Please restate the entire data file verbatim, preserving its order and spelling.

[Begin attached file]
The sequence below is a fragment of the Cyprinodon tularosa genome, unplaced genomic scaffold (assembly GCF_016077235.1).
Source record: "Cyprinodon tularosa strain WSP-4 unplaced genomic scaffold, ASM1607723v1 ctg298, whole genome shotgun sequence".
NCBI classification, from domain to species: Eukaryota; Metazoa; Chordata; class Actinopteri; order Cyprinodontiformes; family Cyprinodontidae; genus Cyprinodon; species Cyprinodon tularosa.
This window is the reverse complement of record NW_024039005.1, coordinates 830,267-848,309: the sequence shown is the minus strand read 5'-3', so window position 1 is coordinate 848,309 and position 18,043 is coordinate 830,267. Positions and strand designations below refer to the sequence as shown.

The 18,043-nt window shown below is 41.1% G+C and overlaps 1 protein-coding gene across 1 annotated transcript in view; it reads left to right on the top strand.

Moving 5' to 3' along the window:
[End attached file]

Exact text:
The sequence below is a fragment of the Cyprinodon tularosa genome, unplaced genomic scaffold (assembly GCF_016077235.1).
Source record: "Cyprinodon tularosa strain WSP-4 unplaced genomic scaffold, ASM1607723v1 ctg298, whole genome shotgun sequence".
NCBI classification, from domain to species: Eukaryota; Metazoa; Chordata; class Actinopteri; order Cyprinodontiformes; family Cyprinodontidae; genus Cyprinodon; species Cyprinodon tularosa.
This window is the reverse complement of record NW_024039005.1, coordinates 830,267-848,309: the sequence shown is the minus strand read 5'-3', so window position 1 is coordinate 848,309 and position 18,043 is coordinate 830,267. Positions and strand designations below refer to the sequence as shown.

The 18,043-nt window shown below is 41.1% G+C and overlaps 1 protein-coding gene across 1 annotated transcript in view; it reads left to right on the top strand.

Moving 5' to 3' along the window: